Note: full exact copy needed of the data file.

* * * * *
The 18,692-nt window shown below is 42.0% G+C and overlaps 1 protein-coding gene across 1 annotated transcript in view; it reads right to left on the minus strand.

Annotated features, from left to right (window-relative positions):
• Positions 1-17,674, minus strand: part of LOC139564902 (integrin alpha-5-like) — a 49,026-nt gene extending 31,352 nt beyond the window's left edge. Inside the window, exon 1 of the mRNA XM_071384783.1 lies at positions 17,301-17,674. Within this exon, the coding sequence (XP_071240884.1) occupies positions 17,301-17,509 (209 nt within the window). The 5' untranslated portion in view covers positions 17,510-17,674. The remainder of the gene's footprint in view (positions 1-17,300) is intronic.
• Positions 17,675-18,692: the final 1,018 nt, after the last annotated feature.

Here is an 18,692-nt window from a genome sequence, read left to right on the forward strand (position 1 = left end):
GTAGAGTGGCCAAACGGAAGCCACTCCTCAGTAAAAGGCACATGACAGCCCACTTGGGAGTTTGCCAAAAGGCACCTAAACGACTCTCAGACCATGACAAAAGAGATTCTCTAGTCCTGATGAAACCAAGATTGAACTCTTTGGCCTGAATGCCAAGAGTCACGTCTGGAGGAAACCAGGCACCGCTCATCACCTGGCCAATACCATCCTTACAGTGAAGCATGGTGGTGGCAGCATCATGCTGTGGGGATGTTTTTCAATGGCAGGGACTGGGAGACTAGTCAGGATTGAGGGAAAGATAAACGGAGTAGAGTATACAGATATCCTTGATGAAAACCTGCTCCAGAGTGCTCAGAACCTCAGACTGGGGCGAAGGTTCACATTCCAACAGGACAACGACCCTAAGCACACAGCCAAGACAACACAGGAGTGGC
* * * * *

The 18,692-nt window shown below is 42.0% G+C and overlaps 1 protein-coding gene across 1 annotated transcript in view; it reads right to left on the minus strand.

Annotated features, from left to right (window-relative positions):
• Positions 1-17,674, minus strand: part of LOC139564902 (integrin alpha-5-like) — a 49,026-nt gene extending 31,352 nt beyond the window's left edge. Inside the window, exon 1 of the mRNA XM_071384783.1 lies at positions 17,301-17,674. Within this exon, the coding sequence (XP_071240884.1) occupies positions 17,301-17,509 (209 nt within the window). The 5' untranslated portion in view covers positions 17,510-17,674. The remainder of the gene's footprint in view (positions 1-17,300) is intronic.
• Positions 17,675-18,692: the final 1,018 nt, after the last annotated feature.

Here is an 18,692-nt window from a genome sequence, read left to right on the forward strand (position 1 = left end):
GTAGAGTGGCCAAACGGAAGCCACTCCTCAGTAAAAGGCACATGACAGCCCACTTGGGAGTTTGCCAAAAGGCACCTAAACGACTCTCAGACCATGACAAAAGAGATTCTCTAGTCCTGATGAAACCAAGATTGAACTCTTTGGCCTGAATGCCAAGAGTCACGTCTGGAGGAAACCAGGCACCGCTCATCACCTGGCCAATACCATCCTTACAGTGAAGCATGGTGGTGGCAGCATCATGCTGTGGGGATGTTTTTCAATGGCAGGGACTGGGAGACTAGTCAGGATTGAGGGAAAGATAAACGGAGTAGAGTATACAGATATCCTTGATGAAAACCTGCTCCAGAGTGCTCAGAACCTCAGACTGGGGCGAAGGTTCACATTCCAACAGGACAACGACCCTAAGCACACAGCCAAGACAACACAGGAGTGGC